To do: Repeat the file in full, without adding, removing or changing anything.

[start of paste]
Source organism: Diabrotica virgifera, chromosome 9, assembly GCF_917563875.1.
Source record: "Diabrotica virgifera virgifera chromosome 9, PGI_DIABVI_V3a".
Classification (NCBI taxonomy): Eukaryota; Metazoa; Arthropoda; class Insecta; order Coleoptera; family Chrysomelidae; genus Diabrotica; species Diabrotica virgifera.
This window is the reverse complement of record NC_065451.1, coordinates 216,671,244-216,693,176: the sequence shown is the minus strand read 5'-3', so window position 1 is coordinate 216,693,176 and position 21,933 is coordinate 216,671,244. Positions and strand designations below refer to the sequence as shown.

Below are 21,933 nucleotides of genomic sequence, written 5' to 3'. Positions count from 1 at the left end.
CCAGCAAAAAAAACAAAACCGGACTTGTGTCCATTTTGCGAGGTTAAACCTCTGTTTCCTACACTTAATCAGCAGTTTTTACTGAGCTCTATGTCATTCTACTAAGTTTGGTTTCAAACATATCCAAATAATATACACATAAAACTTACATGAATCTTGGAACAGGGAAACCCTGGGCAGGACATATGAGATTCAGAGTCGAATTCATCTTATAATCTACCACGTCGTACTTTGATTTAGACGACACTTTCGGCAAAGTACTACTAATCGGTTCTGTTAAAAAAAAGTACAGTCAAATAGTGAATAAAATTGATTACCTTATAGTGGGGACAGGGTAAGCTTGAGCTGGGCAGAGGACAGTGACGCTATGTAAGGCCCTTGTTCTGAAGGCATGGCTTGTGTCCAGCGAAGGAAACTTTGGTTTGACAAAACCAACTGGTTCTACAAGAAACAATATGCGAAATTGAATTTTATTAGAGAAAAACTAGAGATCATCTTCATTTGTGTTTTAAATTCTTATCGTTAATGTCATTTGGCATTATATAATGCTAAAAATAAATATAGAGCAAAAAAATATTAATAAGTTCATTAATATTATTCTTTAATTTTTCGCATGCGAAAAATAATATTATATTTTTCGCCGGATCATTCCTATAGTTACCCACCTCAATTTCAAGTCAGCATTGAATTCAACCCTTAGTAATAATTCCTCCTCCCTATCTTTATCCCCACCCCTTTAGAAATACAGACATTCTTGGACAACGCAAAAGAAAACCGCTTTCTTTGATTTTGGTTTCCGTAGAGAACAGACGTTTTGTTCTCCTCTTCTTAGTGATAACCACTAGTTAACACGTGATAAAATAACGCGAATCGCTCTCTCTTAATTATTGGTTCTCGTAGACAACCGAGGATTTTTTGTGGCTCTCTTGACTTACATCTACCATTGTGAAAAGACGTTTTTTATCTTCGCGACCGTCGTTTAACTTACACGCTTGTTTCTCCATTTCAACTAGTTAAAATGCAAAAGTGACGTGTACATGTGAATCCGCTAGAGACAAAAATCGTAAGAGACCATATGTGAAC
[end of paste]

Source organism: Diabrotica virgifera, chromosome 9, assembly GCF_917563875.1.
Source record: "Diabrotica virgifera virgifera chromosome 9, PGI_DIABVI_V3a".
Classification (NCBI taxonomy): Eukaryota; Metazoa; Arthropoda; class Insecta; order Coleoptera; family Chrysomelidae; genus Diabrotica; species Diabrotica virgifera.
This window is the reverse complement of record NC_065451.1, coordinates 216,671,244-216,693,176: the sequence shown is the minus strand read 5'-3', so window position 1 is coordinate 216,693,176 and position 21,933 is coordinate 216,671,244. Positions and strand designations below refer to the sequence as shown.

Below are 21,933 nucleotides of genomic sequence, written 5' to 3'. Positions count from 1 at the left end.
CCAGCAAAAAAAACAAAACCGGACTTGTGTCCATTTTGCGAGGTTAAACCTCTGTTTCCTACACTTAATCAGCAGTTTTTACTGAGCTCTATGTCATTCTACTAAGTTTGGTTTCAAACATATCCAAATAATATACACATAAAACTTACATGAATCTTGGAACAGGGAAACCCTGGGCAGGACATATGAGATTCAGAGTCGAATTCATCTTATAATCTACCACGTCGTACTTTGATTTAGACGACACTTTCGGCAAAGTACTACTAATCGGTTCTGTTAAAAAAAAGTACAGTCAAATAGTGAATAAAATTGATTACCTTATAGTGGGGACAGGGTAAGCTTGAGCTGGGCAGAGGACAGTGACGCTATGTAAGGCCCTTGTTCTGAAGGCATGGCTTGTGTCCAGCGAAGGAAACTTTGGTTTGACAAAACCAACTGGTTCTACAAGAAACAATATGCGAAATTGAATTTTATTAGAGAAAAACTAGAGATCATCTTCATTTGTGTTTTAAATTCTTATCGTTAATGTCATTTGGCATTATATAATGCTAAAAATAAATATAGAGCAAAAAAATATTAATAAGTTCATTAATATTATTCTTTAATTTTTCGCATGCGAAAAATAATATTATATTTTTCGCCGGATCATTCCTATAGTTACCCACCTCAATTTCAAGTCAGCATTGAATTCAACCCTTAGTAATAATTCCTCCTCCCTATCTTTATCCCCACCCCTTTAGAAATACAGACATTCTTGGACAACGCAAAAGAAAACCGCTTTCTTTGATTTTGGTTTCCGTAGAGAACAGACGTTTTGTTCTCCTCTTCTTAGTGATAACCACTAGTTAACACGTGATAAAATAACGCGAATCGCTCTCTCTTAATTATTGGTTCTCGTAGACAACCGAGGATTTTTTGTGGCTCTCTTGACTTACATCTACCATTGTGAAAAGACGTTTTTTATCTTCGCGACCGTCGTTTAACTTACACGCTTGTTTCTCCATTTCAACTAGTTAAAATGCAAAAGTGACGTGTACATGTGAATCCGCTAGAGACAAAAATCGTAAGAGACCATATGTGAAC